Pope Francis urged Europe on Monday to “find the right balance” between protecting its citizens and ensuring assistance and acceptance for the thousands of migrants reaching its shores, saying the continent should not lose its humanity in the face of the biggest migration in decades.
In a wide-ranging New Year’s speech to diplomats accredited to the Vatican, the pope admitted that the massive number of migrants arriving in Europe seems to be “overburdening the system of reception painstakingly built on the ashes of the Second World War.”
But he urged there be no “loss of the values and principles of humanity, respect for the dignity of every person, mutual subsidiarity and solidarity, however much they prove . . . a burden difficult to bear.”
The pope’s comments came as a group of Pakistanis and a Syrian were attacked in Cologne, Germany amid tensions over New Year’s Eve assaults in the city suspected of being committed by foreigners, news reports said Monday.
Six Pakistani nationals were attacked Sunday by a group of around 20 people and two of them were briefly admitted to a hospital, the Associated Press reported from Germany. Also Sunday evening, a Syrian man was attacked by five people.
At least 21 asylum seekers from the Middle East and North Africa are suspects in the New Year’s Eve rampage of sexual assaults and thefts in Cologne. Word also emerged of similar acts in Finland and Sweden as well as other German cities — including the alleged gang rape of two teenage girls by four Syrian men.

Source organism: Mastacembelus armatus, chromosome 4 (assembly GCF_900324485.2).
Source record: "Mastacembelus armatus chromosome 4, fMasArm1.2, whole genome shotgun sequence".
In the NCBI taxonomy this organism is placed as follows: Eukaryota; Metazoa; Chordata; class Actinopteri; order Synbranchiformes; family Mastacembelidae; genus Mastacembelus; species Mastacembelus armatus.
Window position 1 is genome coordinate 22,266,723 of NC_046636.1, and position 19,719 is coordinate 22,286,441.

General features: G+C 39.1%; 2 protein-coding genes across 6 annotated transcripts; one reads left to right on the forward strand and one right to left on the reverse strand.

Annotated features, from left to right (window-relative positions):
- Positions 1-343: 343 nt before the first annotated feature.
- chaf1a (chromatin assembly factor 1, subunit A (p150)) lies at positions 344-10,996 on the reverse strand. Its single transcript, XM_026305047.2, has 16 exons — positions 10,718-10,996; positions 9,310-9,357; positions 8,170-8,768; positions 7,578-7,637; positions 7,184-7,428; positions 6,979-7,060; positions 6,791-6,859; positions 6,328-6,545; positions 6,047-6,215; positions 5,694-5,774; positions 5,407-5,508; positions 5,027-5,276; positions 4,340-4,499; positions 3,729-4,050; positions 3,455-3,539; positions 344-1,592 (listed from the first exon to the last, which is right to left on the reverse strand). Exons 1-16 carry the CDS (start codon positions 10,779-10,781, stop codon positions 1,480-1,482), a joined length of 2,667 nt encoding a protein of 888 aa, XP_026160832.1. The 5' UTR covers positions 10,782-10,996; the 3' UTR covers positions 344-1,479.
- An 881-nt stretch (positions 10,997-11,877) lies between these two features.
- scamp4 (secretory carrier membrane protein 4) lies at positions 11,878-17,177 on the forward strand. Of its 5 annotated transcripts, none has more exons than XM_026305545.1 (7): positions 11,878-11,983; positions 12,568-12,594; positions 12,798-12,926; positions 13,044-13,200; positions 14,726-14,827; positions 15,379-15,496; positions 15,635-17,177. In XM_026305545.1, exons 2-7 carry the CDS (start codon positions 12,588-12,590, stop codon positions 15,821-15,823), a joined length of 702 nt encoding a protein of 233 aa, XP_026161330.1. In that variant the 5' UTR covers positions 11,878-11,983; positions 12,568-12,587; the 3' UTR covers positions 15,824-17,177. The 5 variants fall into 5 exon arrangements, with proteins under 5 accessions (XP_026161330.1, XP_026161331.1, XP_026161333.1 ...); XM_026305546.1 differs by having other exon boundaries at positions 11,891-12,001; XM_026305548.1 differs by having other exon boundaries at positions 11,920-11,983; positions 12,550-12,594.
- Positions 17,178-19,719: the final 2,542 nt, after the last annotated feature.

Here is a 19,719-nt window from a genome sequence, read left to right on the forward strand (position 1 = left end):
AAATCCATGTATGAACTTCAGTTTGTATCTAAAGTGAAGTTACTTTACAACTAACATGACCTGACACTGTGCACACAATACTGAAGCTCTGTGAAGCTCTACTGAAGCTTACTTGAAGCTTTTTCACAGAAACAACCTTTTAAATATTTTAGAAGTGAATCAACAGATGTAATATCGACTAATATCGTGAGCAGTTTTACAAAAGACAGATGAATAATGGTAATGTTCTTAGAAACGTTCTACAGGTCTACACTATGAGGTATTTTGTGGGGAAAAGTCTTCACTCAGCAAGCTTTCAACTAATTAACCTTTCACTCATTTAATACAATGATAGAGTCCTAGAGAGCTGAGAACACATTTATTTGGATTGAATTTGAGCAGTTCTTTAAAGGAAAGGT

The New Year’s assaults have inflamed tensions over Germany’s open-door policy in the refugee crisis.
The pope acknowledged Europe’s concerns about security in the face of present-day terrorism and the changes the arrivals could bring in the “cultural and social structures” of the countries receiving them.
But he stressed that Europe “has the means to defend the centrality of the human person and to find the right balance between its twofold moral responsibility to protect the rights of its citizens and to ensure assistance and acceptance to migrants.”
More than a million migrants arrived in Europe last year, many escaping violence in Syria and Iraq or poverty in sub-Saharan Africa.
Repeating themes he covered during his recent trip to Africa, the pope also said “one may never kill in the name of God.”
“Only a distorted ideological form of religion can think that justice is done in the name of the Almighty by deliberately slaughtering defenseless persons, as in the brutal terrorist attacks which occurred in recent months in Africa, Europe and the Middle East.”
He said “every authentic practice of religion cannot fail to promote peace.”
In his annual speech, the pontiff touched on every major world flash point — the Syrian civil war, the recent testing of a missile by North Korea, the tensions in the Persian Gulf, the unrest in eastern Ukraine, and the Israeli-Palestinian conflict — beseeching all participants to be open “to the voice of peace” and to be ready “to seek agreements.”
He said there were some bright spots on the world horizon, however, mentioning recent elections in the Central African Republic, new initiatives in Cyprus to heal long-standing divisions there and efforts made by the Colombian people to leave past conflicts behind.
He also welcomed international steps to achieve a solution to the five-year-old Syrian civil war and the turmoil in Libya.
“On the other hand, it appears increasingly evident that only a common and agreed political action will prove able to stem the spread of extremism and fundamentalism, which spawn terrorist acts which reap countless victims, not only in Syria and Libya, but in other countries like Iraq and Yemen.”